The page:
Normally one more crawl (could be a month) and you'll be back in the index. At this point the page would always have zero page rank, after another crawl your page will typically be assigned it's page rank. BUT now that Google appears to only update toolbar pagerank quarterly you will typically see PR 0 for up to 3 months after your page has been missed twice in a row by the Google crawl. There may be an "internal to Google" pagerank assigned after the second recovery crawl but you won't see it except in the SERP's.
The other oddity is Google seems to give brand new pages a significant boost in the SERP's (still), then after one more crawl the page drops down to a more reasonable location in the SERP's. The boost would last a day to a month depending upon the crawl schedule and the introduction of the new page. I think this new page boost can be why some questionable pages end up near number 1 in the SERP's. I think Google may penalize pages that seem to come and go in and out of existance. One could try to take advantage of this "new page" boost, that's why I suspect a penalty. This also implies Google remembers pages that are not displayed in any way in the index.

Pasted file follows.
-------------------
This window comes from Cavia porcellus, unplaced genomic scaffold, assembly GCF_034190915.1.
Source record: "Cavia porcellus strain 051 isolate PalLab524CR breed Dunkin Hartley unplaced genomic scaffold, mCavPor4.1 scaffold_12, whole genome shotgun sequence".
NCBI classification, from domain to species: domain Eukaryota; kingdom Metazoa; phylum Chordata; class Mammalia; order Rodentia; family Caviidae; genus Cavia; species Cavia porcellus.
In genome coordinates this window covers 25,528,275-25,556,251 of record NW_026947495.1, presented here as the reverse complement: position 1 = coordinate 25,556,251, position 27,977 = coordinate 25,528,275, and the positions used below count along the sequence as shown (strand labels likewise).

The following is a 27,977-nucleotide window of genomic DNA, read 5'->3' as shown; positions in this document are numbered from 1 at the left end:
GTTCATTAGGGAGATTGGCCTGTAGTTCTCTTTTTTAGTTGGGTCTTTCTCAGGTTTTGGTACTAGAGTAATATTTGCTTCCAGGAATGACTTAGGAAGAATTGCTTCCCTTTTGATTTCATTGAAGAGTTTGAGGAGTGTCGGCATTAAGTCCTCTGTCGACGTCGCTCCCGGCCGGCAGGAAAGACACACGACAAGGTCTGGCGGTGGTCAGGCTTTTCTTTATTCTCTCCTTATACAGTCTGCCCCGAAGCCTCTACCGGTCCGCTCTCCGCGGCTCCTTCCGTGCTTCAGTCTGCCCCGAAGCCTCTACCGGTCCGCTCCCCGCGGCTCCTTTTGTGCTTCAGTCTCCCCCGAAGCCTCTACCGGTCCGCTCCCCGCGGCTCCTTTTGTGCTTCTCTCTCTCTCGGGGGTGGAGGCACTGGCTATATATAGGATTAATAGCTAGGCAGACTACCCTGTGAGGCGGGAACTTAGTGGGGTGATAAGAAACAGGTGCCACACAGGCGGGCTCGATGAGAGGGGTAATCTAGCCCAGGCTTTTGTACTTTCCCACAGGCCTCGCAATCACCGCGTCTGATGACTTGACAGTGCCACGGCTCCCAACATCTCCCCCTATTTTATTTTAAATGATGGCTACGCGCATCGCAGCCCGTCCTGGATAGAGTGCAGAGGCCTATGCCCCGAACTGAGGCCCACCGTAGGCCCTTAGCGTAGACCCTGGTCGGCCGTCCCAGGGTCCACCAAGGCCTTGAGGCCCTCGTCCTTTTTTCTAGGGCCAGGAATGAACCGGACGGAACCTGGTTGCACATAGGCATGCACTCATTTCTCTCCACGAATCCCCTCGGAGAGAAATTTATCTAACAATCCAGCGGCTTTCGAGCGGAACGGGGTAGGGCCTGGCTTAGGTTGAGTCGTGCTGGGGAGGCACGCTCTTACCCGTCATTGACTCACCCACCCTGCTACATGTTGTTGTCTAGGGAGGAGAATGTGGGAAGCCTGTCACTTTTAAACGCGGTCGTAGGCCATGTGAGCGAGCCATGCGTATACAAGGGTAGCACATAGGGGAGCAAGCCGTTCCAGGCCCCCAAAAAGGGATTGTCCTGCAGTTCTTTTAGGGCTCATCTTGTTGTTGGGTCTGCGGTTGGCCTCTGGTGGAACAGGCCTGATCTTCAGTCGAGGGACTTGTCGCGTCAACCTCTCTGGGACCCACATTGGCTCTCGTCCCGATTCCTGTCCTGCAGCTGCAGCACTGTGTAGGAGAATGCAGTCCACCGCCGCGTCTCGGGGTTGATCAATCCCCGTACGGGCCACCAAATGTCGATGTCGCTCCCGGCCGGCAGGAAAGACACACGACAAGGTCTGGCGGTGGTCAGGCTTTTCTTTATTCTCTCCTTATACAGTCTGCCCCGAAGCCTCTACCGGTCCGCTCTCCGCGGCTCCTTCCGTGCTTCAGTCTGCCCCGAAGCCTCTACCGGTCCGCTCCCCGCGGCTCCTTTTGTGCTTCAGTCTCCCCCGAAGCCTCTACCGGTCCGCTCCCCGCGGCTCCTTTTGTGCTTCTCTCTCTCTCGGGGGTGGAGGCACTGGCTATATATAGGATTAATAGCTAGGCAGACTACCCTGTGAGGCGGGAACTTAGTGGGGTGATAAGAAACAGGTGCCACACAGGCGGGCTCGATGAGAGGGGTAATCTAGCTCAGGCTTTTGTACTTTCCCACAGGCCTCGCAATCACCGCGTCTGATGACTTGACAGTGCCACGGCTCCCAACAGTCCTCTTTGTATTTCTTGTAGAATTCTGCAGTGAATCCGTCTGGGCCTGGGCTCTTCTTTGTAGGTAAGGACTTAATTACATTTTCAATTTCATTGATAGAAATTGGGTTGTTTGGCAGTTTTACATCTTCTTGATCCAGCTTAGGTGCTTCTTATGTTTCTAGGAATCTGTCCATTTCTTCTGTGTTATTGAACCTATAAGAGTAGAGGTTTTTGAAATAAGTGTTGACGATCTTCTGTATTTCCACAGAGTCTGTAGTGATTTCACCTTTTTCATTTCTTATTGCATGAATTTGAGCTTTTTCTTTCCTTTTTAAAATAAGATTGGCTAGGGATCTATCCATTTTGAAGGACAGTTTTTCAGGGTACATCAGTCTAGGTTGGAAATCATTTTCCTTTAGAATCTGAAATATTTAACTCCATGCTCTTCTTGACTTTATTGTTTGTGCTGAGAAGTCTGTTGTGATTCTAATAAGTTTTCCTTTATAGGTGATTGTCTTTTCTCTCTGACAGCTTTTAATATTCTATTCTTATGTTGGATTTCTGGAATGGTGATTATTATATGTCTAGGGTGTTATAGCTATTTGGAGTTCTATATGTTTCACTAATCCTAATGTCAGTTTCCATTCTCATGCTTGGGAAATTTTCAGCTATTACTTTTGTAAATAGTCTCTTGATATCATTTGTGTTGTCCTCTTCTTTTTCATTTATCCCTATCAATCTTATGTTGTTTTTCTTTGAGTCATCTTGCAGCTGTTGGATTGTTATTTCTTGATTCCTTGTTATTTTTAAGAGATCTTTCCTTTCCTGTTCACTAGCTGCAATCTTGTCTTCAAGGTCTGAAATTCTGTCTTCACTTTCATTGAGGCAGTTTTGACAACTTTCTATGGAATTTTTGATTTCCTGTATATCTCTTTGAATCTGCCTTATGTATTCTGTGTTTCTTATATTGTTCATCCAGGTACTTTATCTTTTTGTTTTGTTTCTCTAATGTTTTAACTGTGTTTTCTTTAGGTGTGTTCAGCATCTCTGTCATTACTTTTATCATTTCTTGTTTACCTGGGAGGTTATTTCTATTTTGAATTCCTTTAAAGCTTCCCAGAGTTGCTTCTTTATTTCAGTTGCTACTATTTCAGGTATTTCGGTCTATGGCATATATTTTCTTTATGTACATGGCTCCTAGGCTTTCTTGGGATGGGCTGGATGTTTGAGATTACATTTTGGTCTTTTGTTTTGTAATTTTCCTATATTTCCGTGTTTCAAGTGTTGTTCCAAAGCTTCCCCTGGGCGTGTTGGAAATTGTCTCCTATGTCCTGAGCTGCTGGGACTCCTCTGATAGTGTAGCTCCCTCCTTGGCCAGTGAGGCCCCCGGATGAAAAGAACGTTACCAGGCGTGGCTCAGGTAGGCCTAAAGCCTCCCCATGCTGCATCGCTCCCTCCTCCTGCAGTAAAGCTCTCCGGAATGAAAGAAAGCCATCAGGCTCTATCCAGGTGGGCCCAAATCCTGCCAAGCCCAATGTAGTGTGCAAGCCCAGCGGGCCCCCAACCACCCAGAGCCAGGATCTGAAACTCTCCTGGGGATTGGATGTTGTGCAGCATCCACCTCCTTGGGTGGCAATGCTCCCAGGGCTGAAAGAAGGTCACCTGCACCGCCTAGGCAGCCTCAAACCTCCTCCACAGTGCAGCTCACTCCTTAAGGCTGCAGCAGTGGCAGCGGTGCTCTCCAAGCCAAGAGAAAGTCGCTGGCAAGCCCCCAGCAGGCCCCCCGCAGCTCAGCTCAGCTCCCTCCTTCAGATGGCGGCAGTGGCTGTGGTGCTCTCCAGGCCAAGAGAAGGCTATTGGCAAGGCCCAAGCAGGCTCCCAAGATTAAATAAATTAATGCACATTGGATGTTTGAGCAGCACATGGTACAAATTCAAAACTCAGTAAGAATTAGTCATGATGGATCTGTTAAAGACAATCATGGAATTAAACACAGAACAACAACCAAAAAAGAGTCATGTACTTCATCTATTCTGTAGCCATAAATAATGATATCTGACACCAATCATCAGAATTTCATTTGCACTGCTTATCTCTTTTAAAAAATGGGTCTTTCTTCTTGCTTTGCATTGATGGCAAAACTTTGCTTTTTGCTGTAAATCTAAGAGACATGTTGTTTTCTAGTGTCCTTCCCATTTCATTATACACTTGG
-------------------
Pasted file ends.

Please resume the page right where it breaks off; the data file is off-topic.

Google certainly remembers supplemental pages; one of mine for more than a year now, with no backlinks, that can be found.
Hope this wasn't too far off topic.
I had a page with a spelling mistake on it, and the word was only used once, so there was no right version on the page, only the wrong version.
Searching for the right spelling, the page did not appear to be indexed, at all; which led me to wonder why... until I spotted the spelling mistake. The page ranked as a normal result for this incorrect spelling.
I corrected the error and the page ranked for the correct spelling within a few days. It was a normal result. The cache is updated daily and when searching using the correct spelling the snippet shows the correct spelling too.